Ukrainians are going to the polls to choose a new president after a bitter election campaign with the two contenders accusing each other of plotting to rig the vote.
Prime Minister Yulia Tymoshenko has accused her opponent of ensuring her aides are unable to oversee votes cast in the eastern sector of the country where her support is weakest.
Tymoshenko has also threatened to call for protests in a replay of the 2004 “Orange Revolution” if she deems the vote to have been unfair.
The candidate she has to beat is Viktor Yanukovich. Polls suggest he may win but only just, prompting fears this ballot may fail to restore much needed stability to the country.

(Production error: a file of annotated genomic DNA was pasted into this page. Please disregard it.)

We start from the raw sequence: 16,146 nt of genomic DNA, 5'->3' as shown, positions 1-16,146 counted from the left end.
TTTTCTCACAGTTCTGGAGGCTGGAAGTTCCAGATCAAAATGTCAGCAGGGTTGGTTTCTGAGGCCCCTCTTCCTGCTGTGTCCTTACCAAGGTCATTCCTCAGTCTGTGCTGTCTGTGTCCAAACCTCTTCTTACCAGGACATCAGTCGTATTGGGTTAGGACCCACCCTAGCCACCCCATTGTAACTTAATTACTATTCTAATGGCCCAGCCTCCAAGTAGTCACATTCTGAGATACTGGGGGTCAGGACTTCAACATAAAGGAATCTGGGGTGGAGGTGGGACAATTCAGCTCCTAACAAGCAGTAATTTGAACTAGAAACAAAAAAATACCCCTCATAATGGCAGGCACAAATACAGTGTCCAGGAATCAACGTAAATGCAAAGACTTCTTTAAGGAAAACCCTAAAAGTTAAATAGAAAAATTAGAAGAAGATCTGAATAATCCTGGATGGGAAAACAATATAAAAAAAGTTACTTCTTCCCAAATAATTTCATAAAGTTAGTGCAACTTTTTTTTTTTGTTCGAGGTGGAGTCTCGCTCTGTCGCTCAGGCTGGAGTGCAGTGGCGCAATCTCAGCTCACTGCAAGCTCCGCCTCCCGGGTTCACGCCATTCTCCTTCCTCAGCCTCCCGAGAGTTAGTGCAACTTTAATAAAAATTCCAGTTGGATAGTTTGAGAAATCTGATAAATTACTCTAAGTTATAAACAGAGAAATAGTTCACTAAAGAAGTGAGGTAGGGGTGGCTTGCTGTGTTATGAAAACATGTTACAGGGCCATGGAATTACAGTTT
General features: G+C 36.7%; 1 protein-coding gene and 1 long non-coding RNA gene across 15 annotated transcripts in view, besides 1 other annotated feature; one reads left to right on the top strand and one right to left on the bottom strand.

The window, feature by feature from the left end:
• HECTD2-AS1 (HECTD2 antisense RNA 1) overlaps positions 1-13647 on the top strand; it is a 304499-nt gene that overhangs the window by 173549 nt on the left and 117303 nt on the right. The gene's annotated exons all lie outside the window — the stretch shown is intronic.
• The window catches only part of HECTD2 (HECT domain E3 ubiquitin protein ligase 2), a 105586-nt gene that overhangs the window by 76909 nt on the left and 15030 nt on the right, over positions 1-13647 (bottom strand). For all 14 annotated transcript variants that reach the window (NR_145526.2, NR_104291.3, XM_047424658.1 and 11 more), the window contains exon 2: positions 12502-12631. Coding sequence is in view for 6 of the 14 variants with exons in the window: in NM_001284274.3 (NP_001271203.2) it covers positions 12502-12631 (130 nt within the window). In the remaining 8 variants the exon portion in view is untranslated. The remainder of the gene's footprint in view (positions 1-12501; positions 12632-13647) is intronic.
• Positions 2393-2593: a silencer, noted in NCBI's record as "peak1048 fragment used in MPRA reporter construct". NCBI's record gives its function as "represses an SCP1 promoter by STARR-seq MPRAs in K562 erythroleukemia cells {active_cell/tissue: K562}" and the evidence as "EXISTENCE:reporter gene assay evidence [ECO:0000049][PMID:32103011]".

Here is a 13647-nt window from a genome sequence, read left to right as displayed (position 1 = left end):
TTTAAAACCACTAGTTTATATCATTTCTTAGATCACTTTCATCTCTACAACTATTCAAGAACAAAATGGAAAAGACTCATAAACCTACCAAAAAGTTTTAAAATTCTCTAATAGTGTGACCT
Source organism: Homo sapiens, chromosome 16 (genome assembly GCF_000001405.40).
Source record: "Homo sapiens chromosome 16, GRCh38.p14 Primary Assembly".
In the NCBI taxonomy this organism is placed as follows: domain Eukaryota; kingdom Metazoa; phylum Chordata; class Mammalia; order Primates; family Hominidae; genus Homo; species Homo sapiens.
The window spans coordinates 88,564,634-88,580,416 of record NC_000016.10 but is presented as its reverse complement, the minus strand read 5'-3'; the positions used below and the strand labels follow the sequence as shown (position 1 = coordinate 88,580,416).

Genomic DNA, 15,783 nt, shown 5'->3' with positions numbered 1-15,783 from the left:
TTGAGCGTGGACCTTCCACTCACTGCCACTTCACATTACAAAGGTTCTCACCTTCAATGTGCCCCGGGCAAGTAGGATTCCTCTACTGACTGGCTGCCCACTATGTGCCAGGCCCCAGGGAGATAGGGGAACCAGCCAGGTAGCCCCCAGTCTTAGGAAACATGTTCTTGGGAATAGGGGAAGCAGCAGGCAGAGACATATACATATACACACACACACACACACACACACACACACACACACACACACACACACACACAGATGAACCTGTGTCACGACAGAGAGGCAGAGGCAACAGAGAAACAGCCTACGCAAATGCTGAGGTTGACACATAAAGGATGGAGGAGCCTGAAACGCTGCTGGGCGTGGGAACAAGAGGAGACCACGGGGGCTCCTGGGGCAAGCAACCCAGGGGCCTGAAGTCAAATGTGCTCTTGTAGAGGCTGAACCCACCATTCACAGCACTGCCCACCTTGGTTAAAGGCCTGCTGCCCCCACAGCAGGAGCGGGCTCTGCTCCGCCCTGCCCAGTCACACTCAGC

The euphoria of 2004 when protests overturned the rigged results that gave Yanukovich victory has disappeared after years of political infighting that has paralysed parliamentary policy making.
Ukraine’s outgoing President Viktor Yushchenko is paying the price of five years of ineffectual leadership. He was once a hero of the 2004 revolution unseating Yanukovich whose election victory was ruled invalid.
Today’s poll has not been without incident. A group of scantily clad female political activists burst into a Kiev polling station carrying banners denouncing both candidates and shouting slogans, accusing them of buying votes.
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